FairPoint Communications issued its first quarterly earnings report since emerging from bankruptcy in late January, and while the news wasn’t all good—overall revenue was down about $16 million, along with landline voice subscriber numbers—it wasn’t all bad either—broadband sign-ups increased and that declining landline voice rate actually declined more slowly than in the first quarter last year. (more…)
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Verizon Communications suffered a legal setback having to do with claims on video-on-demand technology patents. The telco had been sued by interactive TV and cloud video system vendor ActiveVideo Networks for alleged infringement on the patents in question, and Verizon had responded with a countersuit against ActiveVideo and one of its customers, Cablevision Systems. However, a federal judge has ruled Verizon’s infringement counterclaims to be invalid, which sets the stage for the original lawsuit to go to court on July 12. (more…)
While Android devices surpassed Research in Motion’s BlackBerry some time ago in new smartphone sales, RIM had one thing going for it: a huge installed base of BlackBerry users dating back to the time it dominated the U.S. smartphone market. But as of the first quarter, RIM lost that distinction as well. (more…)
People love their technology, as evidenced by the tech names at the head of the “top brands” list released today by ad agency Millward Brown. At the very top of the list: Apple (1) and Google (2), both big mobile brands at this point. Pure operators/service providers near the top include AT&T (7), China Mobile (9), Vodafone (12) Verizon (13) and DT/T-Mobile (19). You can see the full top 100 here (PDF). (more…)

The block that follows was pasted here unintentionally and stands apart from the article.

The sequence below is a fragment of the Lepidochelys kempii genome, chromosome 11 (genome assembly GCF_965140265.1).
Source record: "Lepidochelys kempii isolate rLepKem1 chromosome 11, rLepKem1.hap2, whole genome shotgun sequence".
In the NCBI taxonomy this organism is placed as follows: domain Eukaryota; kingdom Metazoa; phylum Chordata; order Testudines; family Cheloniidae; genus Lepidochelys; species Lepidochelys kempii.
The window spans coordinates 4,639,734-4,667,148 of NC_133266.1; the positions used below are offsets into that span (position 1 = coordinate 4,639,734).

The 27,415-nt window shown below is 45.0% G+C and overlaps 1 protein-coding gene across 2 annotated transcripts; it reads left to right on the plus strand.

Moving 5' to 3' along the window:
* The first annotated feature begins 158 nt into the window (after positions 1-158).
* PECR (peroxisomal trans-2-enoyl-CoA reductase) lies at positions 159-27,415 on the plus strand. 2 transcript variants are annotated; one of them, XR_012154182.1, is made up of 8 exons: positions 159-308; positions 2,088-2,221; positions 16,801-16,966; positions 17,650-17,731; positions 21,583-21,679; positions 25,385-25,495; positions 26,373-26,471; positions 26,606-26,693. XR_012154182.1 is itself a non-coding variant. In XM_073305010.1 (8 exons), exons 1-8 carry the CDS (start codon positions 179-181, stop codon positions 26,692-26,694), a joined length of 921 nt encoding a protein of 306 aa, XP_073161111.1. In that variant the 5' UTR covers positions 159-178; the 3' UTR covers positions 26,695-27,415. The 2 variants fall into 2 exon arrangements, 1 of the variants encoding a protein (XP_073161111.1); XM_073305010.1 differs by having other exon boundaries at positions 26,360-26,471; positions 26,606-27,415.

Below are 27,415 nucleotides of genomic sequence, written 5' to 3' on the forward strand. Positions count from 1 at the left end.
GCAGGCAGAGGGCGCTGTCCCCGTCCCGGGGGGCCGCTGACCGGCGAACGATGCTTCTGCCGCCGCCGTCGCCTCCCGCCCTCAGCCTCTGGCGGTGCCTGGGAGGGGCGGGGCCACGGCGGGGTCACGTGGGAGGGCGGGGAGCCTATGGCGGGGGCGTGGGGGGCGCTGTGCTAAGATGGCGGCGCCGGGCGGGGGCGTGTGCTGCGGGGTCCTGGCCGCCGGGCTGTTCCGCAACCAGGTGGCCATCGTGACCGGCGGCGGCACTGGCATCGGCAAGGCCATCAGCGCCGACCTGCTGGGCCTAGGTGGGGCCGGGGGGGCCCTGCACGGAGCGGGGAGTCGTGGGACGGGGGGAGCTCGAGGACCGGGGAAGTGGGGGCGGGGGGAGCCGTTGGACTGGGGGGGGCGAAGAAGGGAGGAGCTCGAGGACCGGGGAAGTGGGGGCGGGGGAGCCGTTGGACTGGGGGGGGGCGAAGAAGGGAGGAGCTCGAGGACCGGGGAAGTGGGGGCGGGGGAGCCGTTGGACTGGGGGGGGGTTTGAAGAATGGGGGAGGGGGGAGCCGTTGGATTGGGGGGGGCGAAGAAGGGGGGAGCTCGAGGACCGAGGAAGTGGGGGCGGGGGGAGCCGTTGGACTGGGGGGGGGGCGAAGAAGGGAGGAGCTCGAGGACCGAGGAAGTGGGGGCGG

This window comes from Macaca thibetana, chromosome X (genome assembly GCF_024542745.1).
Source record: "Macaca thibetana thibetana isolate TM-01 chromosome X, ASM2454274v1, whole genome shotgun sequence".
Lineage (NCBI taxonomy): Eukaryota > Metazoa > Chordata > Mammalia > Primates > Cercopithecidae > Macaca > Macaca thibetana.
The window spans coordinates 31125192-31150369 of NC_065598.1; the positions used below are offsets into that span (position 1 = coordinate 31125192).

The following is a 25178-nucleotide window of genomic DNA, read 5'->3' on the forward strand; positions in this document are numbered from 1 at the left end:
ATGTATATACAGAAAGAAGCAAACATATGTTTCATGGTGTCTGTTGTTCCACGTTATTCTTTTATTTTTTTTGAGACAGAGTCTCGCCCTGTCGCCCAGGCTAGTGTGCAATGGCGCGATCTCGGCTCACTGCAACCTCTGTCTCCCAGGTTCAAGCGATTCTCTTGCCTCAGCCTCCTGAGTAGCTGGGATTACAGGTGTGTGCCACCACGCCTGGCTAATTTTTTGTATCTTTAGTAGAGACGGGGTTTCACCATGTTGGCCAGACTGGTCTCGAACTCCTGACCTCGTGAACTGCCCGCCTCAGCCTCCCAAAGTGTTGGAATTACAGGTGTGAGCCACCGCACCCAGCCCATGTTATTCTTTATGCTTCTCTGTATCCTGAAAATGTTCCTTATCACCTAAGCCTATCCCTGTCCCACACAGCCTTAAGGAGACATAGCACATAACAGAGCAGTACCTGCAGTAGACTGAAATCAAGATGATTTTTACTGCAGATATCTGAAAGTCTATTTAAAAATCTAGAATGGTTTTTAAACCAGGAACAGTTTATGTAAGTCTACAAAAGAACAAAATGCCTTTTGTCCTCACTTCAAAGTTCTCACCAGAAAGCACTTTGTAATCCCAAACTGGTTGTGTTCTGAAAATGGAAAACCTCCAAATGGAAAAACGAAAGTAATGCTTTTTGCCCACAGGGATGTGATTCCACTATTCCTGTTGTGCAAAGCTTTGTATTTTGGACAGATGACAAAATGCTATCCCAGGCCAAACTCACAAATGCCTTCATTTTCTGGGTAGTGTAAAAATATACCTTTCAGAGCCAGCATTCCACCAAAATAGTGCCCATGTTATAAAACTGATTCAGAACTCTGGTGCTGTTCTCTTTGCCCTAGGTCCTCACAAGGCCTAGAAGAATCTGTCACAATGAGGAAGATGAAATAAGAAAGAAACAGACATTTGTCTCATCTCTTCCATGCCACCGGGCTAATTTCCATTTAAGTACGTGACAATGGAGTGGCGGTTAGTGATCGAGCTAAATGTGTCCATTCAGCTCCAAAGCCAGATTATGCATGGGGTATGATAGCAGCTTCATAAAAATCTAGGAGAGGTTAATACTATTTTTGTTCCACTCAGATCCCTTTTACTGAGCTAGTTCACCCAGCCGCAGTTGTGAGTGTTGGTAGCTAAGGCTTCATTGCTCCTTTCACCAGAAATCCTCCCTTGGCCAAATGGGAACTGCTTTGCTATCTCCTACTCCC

It seems like a big shock, but with the Samsung Inspire Infuse 4G, AT&T gets its first smartphone capable of taking full advantage of its new high-speed packet access plus (HSPA+) network. Unlike the device’s other 4G-branded predecessors, which were embedded with 14.4 Mb/s chips, the new Inspire has 21 Mb/s silicon making it the only device to qualify as HSPA+.
This seems to have become a bit of controversy today as gadget bloggers and tech media have locked onto it (ThisIsMyNext: High-speed half truth, PCMag: AT&T defines 4G as 14.4 Mb/s). At issue is the fact that AT&T and T-Mobile have not been using the terms interchangeably as we all initially assumed. Rather they both seem to define 4G, at minimum, as a device with a 14.4 Mb/s chip that runs on their HSPA+ networks, even if that device can’t take advantage of the network’s full capacity.
Hopefully, you’ve been keeping up with Unfiltered and Connected Planet, which would have made you aware of this months ago. We first pointed it out when T-Mobile announced its first 21 Mb/s device, the Galaxy S (Unfiltered: T-Mobile driving 4G message home), and again when AT&T officially launched its 4G campaign (CP: How 4G will AT&T’s 4G network be?). This was by no means any great feat of investigative journalism. The chip speeds were on the device spec sheets all along. We only bothered to look at them back in January when T-Mobile pointed out the Galaxy would be its first to support full HSPA+ (that’s a hard clue to miss). Apparently a lot of my colleagues are starting to look at those same spec sheets for the first time themselves. I’m certainly not one to criticize. T-Mobile had â€˜4G’ devices out for months before we bothered to question those claims.